Do antibiotics kill good bacteria?

12 June 2011



Do antibiotics kill good bacteria?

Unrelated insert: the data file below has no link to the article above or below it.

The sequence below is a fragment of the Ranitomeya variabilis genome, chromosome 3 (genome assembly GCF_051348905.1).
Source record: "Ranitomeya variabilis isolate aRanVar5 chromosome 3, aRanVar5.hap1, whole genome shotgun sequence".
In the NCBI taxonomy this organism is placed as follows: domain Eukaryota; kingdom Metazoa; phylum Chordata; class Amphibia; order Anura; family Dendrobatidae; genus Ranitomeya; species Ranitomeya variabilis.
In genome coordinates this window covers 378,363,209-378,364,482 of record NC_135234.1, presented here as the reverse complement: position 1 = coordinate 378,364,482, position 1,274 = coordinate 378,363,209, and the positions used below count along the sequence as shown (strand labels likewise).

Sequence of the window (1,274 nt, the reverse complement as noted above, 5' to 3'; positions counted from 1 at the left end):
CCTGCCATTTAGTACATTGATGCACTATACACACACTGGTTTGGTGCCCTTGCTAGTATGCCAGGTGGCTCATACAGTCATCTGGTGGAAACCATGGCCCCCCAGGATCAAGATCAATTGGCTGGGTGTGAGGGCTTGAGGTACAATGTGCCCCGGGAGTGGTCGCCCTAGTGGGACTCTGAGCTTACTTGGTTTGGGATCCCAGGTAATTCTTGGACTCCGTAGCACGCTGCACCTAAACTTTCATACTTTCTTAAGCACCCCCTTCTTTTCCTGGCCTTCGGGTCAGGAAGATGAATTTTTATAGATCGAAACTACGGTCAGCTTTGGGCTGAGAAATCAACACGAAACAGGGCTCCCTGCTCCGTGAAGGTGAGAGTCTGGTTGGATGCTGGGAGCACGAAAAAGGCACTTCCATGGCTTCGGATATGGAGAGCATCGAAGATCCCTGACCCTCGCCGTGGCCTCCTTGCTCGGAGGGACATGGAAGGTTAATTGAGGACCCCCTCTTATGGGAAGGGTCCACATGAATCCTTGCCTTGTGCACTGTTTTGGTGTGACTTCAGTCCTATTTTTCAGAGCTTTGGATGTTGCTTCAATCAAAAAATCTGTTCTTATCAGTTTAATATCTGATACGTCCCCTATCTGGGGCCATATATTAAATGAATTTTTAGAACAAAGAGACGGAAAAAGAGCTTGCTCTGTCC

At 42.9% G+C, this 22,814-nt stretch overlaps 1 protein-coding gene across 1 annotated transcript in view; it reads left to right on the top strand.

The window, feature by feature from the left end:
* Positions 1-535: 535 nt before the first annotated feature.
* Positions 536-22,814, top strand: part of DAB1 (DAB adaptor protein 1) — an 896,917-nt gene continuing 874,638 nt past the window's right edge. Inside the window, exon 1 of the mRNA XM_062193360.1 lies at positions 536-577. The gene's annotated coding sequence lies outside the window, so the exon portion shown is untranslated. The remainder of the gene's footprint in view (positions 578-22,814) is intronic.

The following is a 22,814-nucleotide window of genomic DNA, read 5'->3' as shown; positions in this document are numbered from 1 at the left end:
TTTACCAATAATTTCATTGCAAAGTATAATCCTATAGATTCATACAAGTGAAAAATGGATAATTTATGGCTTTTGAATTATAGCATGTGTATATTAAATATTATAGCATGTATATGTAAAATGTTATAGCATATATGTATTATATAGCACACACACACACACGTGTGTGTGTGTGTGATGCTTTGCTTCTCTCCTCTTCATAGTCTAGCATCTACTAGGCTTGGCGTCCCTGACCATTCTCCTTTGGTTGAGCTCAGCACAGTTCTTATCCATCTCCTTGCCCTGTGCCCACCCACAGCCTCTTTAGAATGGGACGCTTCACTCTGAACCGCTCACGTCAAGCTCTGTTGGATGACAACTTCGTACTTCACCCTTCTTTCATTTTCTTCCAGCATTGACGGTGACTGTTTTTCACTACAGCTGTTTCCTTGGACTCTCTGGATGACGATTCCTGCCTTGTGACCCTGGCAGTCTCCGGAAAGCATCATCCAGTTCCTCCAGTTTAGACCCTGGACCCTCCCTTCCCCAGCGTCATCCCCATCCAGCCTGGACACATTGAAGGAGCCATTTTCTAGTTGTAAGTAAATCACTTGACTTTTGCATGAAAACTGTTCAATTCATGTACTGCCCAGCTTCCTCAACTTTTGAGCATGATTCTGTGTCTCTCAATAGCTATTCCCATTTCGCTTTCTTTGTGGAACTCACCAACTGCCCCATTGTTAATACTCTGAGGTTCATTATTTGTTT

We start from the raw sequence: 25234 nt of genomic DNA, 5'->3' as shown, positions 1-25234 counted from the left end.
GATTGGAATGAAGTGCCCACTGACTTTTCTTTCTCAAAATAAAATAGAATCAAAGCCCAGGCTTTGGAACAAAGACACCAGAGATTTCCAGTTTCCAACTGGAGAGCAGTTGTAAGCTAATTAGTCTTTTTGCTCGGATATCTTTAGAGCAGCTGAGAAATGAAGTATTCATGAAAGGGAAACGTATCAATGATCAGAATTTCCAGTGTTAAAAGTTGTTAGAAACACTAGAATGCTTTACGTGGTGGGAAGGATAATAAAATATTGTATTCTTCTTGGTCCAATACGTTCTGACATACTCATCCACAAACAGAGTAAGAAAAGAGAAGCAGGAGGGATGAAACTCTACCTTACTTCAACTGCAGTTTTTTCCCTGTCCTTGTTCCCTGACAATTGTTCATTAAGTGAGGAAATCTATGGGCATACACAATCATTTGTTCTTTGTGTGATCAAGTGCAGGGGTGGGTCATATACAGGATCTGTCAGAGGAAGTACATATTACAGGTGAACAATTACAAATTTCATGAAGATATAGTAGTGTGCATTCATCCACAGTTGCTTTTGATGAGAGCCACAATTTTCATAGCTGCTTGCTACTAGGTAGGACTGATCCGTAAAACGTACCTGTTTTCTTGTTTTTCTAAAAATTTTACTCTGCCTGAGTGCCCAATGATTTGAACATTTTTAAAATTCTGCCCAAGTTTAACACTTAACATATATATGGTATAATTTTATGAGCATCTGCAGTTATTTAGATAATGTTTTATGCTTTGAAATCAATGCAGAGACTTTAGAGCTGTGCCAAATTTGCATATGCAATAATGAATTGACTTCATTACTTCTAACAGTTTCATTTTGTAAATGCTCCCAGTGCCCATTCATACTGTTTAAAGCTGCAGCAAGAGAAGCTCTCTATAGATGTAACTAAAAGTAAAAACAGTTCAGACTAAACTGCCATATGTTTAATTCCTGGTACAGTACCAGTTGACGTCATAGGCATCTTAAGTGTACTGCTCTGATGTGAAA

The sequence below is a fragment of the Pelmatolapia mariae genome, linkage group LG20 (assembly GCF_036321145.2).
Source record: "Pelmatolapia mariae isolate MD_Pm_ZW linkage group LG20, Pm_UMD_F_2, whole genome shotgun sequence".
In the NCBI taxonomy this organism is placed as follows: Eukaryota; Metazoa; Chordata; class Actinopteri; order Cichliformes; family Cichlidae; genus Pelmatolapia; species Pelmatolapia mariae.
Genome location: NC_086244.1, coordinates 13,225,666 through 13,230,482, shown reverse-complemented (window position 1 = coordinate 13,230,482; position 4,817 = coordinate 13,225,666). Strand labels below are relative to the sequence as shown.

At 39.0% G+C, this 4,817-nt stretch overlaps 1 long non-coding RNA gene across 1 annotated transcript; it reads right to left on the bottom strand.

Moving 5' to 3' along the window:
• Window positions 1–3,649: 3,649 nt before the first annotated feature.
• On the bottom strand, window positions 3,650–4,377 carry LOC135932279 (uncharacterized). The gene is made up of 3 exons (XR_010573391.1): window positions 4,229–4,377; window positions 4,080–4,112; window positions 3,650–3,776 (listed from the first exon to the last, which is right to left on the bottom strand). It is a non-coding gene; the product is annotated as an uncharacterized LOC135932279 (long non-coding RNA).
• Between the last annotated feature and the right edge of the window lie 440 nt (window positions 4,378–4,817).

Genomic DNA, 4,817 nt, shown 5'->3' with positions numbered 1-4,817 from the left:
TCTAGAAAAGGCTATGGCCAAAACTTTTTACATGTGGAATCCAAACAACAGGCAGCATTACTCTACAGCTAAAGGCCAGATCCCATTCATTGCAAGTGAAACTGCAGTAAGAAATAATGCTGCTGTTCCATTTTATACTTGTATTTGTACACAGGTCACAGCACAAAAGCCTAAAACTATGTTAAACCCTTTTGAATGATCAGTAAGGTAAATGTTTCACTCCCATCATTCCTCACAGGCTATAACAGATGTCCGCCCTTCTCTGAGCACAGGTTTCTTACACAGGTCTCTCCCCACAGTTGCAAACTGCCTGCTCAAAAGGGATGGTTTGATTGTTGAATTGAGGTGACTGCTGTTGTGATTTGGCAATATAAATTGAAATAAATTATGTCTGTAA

Karen - A lot of antibiotics prescribed are indiscriminate and they will kill our good bacteria as well as the targeted bacteria that they want to kill. They do destroy your gut bacteria and that's sometimes why, when you take a course of antibiotics, you get an upset stomach, diarrhoea et cetera. The best way to try and avoid that is to take some of these probiotic yogurts whilst you're taking the course of antibiotics and possibly for a week or so afterwards. Just to give your own bacteria a chance to recover because although a certain number of your own bacteria will get killed, and that can cause the upset stomach, there are still enough left there that they will regenerate once the antibiotic pressure is removed. Chris - It's often said that the spectrum of bugs that you have in your intestines is more unique to you than your own fingerprint is. So if antibiotics wipe out some of those bacteria, can you actually get back the very ones you had before or do you end up substituting some that are vaguely right, but they're not exactly what you had previously? Karen - Generally, they do all come back because if you imagine the surface of the gut is like your fingers. There are deep crypts and everything is in there, so the bacteria find hiding places away from the antibiotics. So generally, most of them come back again. There are certain bacteria that seem to be particularly susceptible and can get lost. One of them for example is a species called oxalobacter and if you don't have oxalobacter, you're more likely to get kidney stones. Oxalobacter can be eliminated forever with certain antibiotics.


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